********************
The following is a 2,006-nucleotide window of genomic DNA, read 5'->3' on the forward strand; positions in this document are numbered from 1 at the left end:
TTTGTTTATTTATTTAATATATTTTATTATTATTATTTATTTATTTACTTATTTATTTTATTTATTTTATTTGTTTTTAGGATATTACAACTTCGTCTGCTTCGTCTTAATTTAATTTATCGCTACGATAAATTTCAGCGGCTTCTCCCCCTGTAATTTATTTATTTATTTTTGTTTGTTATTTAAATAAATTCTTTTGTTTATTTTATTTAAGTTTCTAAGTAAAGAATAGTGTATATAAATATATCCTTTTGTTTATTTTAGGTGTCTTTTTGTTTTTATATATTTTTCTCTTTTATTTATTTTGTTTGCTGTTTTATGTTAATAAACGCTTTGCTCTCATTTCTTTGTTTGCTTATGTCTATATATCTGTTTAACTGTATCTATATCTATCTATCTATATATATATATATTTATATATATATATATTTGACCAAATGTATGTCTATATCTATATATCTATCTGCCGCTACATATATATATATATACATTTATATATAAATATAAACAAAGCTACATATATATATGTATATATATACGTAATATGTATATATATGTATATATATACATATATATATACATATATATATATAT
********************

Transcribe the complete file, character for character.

The following is a 2,006-nucleotide window of genomic DNA, read 5'->3' on the forward strand; positions in this document are numbered from 1 at the left end:
TTTGTTTATTTATTTAATATATTTTATTATTATTATTTATTTATTTACTTATTTATTTTATTTATTTTATTTGTTTTTAGGATATTACAACTTCGTCTGCTTCGTCTTAATTTAATTTATCGCTACGATAAATTTCAGCGGCTTCTCCCCCTGTAATTTATTTATTTATTTTTGTTTGTTATTTAAATAAATTCTTTTGTTTATTTTATTTAAGTTTCTAAGTAAAGAATAGTGTATATAAATATATCCTTTTGTTTATTTTAGGTGTCTTTTTGTTTTTATATATTTTTCTCTTTTATTTATTTTGTTTGCTGTTTTATGTTAATAAACGCTTTGCTCTCATTTCTTTGTTTGCTTATGTCTATATATCTGTTTAACTGTATCTATATCTATCTATCTATATATATATATATTTATATATATATATATTTGACCAAATGTATGTCTATATCTATATATCTATCTGCCGCTACATATATATATATATACATTTATATATAAATATAAACAAAGCTACATATATATATGTATATATATACGTAATATGTATATATATGTATATATATACATATATATATACATATATATATATAT